29 September 2008

Barred (Jean Rhys)

Edward de Neve. BARRED. Desmond Harmsworth, London 1932.

Current Selling Prices
$1000 +/£600+

Something of a sleeper and undeniably rare, so hard to find that I am not especially concerned about awakening it. It is so rare that it has no real currency. The kind of sleeper you don't want to be blabbing about is one that can be fairly easily found and quickly and quietly converted into real money. Our copy, at the somewhat 'greedy bastard' price of £750 is the only one on the web and is described thus:
8vo. pp 255. Said to be mostly written by Jean Rhys from her husband's (Jean Lenglet, sometime Langlet) Dutch language manuscript. A noted rarity. Original publisher's black cloth lettered red at the spine, covers slightly rubbed, slightly scuffed at spine ends else very good sound copy. From the library of Norman Douglas with a note in pencil by him on the front endpaper 'Belongs to N.D.'
The price, which I shall eventually reduce, is taken out of the air and owes some of its weight to the connection with 'Uncle Norman.' In a jacket it should be worth well into four figures.

Posted on Face Book (or 'My Face' as my aunt calls it) is this game offer: " I will marry anyone who can tell me what these books have in common. Quartet by Jean Rhys...The Good Soldier by Ford Madox Ford...Barred by Edward de Neve...Drawn From Life by Stella Bowen." This posted by a not unattractive twentysomething party houndette--well dearie marry me 'cos I know. 'Good Soldier' is by FMF who was a lover of Jean Rhys while he was also living with Stella Bowen who wrote about it in 'Drawn from Life' and Jean Rhys distraught but empowered turned out 'Quartet' (NY 1929, published in UK as 'Postures' in 1928.) 'Barred' also covers this triangulation, not to say quadrangulation. (Pic of JL and JR to the left.)

Jean Rhys translated 'Barred' from the French edition Sous les Verrous which literally translates as 'Under the Locks.' The book is dedicated to her and seems almost a plea for her return. Rhys cut over 6000 words and it is said there is hardly a paragraph where she hasn't changed something, she was after all il miglior fabbro. Ford, unaccountably attractive to women, also wrote about the affair in 'When the Wicked Man' (said to be 'virtually unreadable') also it is covered with some resentment by Stella Bowen in 'Drawn from Life' (1941) - she describes the members of the boho Paris crowd around FMF when he was editing 'Transatlatic Review as either 'dirty, drunk, a pervert or a thief or a whore...'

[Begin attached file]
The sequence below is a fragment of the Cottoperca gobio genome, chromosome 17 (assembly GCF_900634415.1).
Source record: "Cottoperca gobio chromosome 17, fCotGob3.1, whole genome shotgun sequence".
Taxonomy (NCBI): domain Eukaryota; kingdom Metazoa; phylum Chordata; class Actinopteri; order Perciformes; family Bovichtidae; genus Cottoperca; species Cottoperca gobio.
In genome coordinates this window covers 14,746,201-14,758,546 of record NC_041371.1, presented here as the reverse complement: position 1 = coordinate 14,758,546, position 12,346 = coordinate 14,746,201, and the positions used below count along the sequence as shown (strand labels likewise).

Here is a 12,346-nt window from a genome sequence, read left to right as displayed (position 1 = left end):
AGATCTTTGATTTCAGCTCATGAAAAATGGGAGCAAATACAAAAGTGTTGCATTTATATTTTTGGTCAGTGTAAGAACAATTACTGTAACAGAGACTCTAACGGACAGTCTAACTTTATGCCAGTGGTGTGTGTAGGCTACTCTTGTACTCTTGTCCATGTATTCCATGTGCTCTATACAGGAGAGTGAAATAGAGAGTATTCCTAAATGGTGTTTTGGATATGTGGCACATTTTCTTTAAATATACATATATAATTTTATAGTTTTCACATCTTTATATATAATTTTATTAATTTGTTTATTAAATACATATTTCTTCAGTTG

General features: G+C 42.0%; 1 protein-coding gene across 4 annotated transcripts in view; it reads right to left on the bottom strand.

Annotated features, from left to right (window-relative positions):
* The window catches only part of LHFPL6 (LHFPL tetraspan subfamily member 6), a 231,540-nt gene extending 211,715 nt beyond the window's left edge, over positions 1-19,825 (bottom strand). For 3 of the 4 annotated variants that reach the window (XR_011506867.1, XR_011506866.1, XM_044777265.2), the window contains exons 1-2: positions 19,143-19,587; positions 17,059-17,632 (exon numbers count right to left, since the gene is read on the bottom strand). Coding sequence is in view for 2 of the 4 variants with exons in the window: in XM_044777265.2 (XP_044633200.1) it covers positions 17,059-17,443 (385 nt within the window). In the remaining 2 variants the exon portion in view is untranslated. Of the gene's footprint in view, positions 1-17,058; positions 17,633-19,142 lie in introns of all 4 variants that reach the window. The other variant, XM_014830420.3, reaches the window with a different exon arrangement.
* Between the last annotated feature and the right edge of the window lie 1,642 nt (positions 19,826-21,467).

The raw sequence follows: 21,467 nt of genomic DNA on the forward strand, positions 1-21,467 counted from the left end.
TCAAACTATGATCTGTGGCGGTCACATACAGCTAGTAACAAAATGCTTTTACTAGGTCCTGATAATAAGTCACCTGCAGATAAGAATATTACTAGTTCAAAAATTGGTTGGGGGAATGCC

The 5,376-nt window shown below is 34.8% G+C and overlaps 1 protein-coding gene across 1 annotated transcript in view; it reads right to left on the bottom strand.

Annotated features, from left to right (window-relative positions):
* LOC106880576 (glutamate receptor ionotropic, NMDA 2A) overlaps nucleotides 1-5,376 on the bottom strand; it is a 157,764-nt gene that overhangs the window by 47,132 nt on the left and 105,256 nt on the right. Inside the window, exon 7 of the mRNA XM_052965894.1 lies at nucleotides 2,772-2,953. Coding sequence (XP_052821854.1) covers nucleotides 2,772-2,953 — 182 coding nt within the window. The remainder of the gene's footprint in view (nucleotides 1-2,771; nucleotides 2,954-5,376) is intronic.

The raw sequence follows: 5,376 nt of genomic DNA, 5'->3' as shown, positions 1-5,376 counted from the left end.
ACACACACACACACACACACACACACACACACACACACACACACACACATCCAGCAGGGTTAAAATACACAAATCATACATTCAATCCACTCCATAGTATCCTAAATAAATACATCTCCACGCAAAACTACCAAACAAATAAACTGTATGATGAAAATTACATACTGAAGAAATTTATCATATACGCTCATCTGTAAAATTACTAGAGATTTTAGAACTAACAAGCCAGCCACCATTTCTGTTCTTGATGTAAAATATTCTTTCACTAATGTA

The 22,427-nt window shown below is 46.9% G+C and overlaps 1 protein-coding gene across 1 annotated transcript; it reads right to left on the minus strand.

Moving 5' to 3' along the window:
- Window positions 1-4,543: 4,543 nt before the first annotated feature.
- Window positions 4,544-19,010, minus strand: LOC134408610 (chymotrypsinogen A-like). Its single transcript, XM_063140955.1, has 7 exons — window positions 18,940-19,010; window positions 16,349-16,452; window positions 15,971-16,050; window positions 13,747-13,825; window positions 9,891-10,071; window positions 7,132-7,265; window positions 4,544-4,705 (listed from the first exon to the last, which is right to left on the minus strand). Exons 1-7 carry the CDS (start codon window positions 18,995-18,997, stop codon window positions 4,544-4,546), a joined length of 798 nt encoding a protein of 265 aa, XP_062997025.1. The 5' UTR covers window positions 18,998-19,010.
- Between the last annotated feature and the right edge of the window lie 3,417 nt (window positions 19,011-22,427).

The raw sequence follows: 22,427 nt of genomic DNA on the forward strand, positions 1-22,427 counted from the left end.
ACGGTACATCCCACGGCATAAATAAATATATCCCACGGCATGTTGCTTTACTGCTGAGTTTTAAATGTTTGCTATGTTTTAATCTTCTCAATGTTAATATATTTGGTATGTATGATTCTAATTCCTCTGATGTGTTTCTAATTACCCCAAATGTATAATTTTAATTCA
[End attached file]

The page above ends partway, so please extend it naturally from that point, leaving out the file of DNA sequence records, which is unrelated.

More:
The book also might be sold as a prison novel, a genre for which there is a lively bunch of punters. In late 1924 Lenglet (aka Edward de Neve) was arrested for embezzling money from the travel firm he was working for. He said that he had borrowed the money to do a deal, but the deal had failed and he was unable to replace the money before its absence was noted. A classic excuse, but it did not save him from a prison sentence in the inaptly named Santé prison. This left his wife destitute - when Bowen and Ford took her in she was down to 3 Francs and as SB notes '...(she) possessed nothing but a cardboard suitcase and the astonishing manuscript (of)...an unpublishably sordid novel of great sensitiveness and persuasiveness...'

OUTLOOK? I have a feeling that Jean Rhys will at some point go up in value due to her Caribbean origins, the drama of her life and loves, her sheer talent and power and the fact she seems to still have some resonance even with the callow web3 generation. Another translation of hers, Carco's 'Perversity' (NY: Pacal Covici, 1928) is listed at $2500 for a decent copy in jacket. Well over twice what it should be (imnsho), but an interesting book as the translator is given as Ford Madox Ford but it is now known to have been entirely JR's work. Ford had involved himself in the translation project to such an extent that both Carco and the American publisher, Pascal Covici, thought Ford himself was the translator. The seller says: 'Rhys in this century is beginning to look like one of the truly great 20th Century novelists...' If he is right then prospects are good, but bear in mind that apart from the very rare 'Barred' and possibly her first book 'Postures', her books are not at present especially scarce.

27 September 2008

The Strange Mystery of the $1000 Duffy

As the Hippies used to say 'I can't get my head round this, man". Why are 4 booksellers on the web all charging over £500 for a paperback that can be obtained for less than £2 in the same edition and for £5 signed by the great writer? The book is Carol Ann Duffy's 'Selected Poems' (Penguin 2004) All list the book with the slightly obscene misprint 'Cuntry' in the abbreviated list of contents. It is believable that a poet might use it as a punnish new word, but in this case in all published copies it's "country." I have heard of relisting but this OTT.

It is hard to imagine the circumstances in which someone would buy the book; even the ridiculously rich do not want to pay 200 times the going rate. Two scenarios occur to me.
1. An immodestly wealthy Frenchman has a mistress who has expressed an interest in the works of Ms Duffy and says to his slightly dim witted butler 'Buy me the most expensive Carol Ann Duffy book in the world and have it brought by courier to my mistress in Paris and make it snappy...'